Falkner's consummate, multi-instrumental talent is well regarded in the business, so it's not like his time is spare between albums, anyway. He routinely gets called into the studio to lay down guitar or vocal tracks for other bands, from his idols Guided By Voices to stranger pairings such as Megadeth. More recently, he was tapped (the producer told him that he was "first on a list of one") to record an album of Beatles covers for children, and similar to the Air project, it was something he couldn't pass up. "I had to think about it for a while, because covering the Beatles in any capacity is frightening to me. But when we talked about it and I found out it was going to be instrumental, and I had total free reign to do what I wanted to those guys, I couldn't resist. Plus, it's coming out on Sony so people are going to be made aware of it," he says of the upcoming release.

But all the stuff on the side is just to keep the momentum for what Falkner hopes will be another shot at success on his own. "You know, I'm beginning to realize that I have no friends," he says with a chuckle when asked why on his solo albums he wrote and played most of the instruments. "I think my next record is going to be some sort of band. The problem is finding guys that I want to be married to...when I'm completely happy with women! I had the same dream that everybody had when I was younger. You know, where you all live in the same house, and paint the van, and all that. It just didn't work that way for me, and maybe a lot of that in hindsight is my personality, but I think also, for whatever reason, that I was thrown together with people who also had problem with marrying other strong personalities."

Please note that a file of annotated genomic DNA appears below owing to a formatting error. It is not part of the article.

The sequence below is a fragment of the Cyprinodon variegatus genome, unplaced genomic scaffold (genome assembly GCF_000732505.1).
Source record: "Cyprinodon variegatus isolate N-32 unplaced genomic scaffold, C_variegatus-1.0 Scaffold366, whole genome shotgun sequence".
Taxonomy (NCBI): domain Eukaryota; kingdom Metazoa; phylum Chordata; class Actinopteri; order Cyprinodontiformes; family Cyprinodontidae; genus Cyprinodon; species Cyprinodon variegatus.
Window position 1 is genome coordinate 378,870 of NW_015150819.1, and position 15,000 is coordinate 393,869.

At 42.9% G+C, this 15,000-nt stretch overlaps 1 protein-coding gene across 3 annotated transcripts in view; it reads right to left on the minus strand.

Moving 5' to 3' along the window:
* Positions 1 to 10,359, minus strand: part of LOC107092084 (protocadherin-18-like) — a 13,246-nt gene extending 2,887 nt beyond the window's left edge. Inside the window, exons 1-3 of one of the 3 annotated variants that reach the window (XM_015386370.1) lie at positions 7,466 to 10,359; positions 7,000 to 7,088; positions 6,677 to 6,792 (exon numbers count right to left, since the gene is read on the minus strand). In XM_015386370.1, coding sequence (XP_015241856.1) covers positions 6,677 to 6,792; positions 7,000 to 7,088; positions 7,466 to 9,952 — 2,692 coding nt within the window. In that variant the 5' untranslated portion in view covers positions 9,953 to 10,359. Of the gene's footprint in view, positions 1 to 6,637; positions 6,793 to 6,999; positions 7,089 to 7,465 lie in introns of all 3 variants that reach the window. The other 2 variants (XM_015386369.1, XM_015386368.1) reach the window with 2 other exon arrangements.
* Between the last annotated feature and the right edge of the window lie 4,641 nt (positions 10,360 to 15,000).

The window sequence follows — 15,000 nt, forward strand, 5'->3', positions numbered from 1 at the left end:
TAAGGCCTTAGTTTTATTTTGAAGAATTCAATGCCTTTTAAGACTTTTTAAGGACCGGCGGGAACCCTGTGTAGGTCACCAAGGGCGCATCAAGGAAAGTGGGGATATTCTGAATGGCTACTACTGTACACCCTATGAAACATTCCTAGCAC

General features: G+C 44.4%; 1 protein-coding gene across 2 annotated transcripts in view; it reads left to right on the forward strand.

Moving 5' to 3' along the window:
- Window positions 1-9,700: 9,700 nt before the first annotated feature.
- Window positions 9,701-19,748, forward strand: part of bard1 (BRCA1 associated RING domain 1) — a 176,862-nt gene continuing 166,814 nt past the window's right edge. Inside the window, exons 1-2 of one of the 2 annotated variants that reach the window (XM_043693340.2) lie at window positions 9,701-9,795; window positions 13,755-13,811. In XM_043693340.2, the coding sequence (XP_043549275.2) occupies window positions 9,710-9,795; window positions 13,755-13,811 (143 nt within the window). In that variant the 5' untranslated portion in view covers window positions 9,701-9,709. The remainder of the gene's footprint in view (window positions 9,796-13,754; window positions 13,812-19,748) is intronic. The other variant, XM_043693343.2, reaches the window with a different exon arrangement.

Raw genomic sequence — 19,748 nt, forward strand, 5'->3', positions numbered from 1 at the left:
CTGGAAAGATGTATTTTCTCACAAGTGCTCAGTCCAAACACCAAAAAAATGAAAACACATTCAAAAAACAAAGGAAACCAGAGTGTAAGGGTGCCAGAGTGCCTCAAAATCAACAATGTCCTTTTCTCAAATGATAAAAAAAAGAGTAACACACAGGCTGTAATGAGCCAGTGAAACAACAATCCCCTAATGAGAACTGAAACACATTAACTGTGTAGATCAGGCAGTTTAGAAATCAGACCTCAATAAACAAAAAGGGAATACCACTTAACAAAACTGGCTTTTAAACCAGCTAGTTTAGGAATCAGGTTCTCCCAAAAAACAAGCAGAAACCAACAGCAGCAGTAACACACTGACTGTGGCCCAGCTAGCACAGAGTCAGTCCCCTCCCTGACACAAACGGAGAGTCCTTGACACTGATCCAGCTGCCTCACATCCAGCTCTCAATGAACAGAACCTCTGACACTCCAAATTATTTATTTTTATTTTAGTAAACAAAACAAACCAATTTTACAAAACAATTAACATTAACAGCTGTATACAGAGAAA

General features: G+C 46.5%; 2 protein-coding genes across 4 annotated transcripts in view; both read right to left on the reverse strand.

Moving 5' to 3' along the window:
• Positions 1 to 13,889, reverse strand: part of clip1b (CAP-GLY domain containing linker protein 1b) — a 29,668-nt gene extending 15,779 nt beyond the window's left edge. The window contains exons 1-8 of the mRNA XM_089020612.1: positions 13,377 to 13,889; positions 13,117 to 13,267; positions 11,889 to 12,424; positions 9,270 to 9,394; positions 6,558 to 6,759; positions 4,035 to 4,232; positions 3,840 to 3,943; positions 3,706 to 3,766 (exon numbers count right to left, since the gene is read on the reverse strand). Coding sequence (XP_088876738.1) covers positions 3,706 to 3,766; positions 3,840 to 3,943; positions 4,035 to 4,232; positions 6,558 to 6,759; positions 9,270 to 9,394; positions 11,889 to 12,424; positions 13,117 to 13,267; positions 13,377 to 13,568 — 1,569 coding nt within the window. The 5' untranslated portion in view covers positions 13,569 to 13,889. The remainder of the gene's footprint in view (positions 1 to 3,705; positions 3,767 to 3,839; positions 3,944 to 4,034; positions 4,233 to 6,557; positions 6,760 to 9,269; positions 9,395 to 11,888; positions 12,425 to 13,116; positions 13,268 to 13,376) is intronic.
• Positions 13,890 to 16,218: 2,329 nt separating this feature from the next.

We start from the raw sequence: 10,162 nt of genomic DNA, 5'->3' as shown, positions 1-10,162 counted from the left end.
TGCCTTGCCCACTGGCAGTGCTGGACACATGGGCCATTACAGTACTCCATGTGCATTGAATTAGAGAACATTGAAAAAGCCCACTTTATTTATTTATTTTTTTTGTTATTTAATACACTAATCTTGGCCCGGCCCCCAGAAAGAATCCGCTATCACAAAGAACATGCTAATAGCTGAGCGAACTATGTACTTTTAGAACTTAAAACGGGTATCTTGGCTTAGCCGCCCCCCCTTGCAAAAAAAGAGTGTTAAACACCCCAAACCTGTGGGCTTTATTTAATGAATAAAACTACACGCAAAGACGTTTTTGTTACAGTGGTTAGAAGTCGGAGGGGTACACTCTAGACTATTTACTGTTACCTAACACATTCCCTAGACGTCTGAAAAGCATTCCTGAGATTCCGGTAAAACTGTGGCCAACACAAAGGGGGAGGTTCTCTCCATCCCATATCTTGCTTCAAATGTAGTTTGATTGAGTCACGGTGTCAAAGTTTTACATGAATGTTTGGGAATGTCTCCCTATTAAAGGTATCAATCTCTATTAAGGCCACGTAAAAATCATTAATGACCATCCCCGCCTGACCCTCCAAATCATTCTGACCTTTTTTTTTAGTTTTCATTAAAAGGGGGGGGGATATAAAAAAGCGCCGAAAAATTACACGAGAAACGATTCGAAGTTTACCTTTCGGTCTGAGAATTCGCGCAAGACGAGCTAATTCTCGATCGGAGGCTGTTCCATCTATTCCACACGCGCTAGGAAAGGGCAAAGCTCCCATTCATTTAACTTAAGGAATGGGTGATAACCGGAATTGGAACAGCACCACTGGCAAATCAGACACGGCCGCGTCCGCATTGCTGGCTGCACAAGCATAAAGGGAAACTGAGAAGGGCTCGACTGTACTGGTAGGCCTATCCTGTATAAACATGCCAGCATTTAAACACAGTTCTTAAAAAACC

It makes you wonder if Falkner can lay the bitter fields of the past behind him and plow onward. "The thing I feel right now more than anything," he elucidates, "is that by the end of this year I'll be ready to make a record that I feel is the best thing I can make at this time. I feel like in the past, that while I was really fortunate to be left alone - I've never had a bossy A&R man and I've been lucky, even when involved in a giant corporate station, I demanded that I be left alone - when they acquesced, that unfortunately meant that they didn't give a shit about the record. I mean, they did, but they couldn't go home to their spouse and say, 'There's this guy Jason I'm helping mold...' And that's what these kind of people want," he says with another laugh.

"I listen to my records now," he continues, "and I'm really proud of them. But I sort of know what I did wrong for myself and that's all I can care about. That's sort of what's on the horizon that's really most exciting to me."

And the way this guy can transcend his influences with an effortless melody, we think his second act might be just around the corner.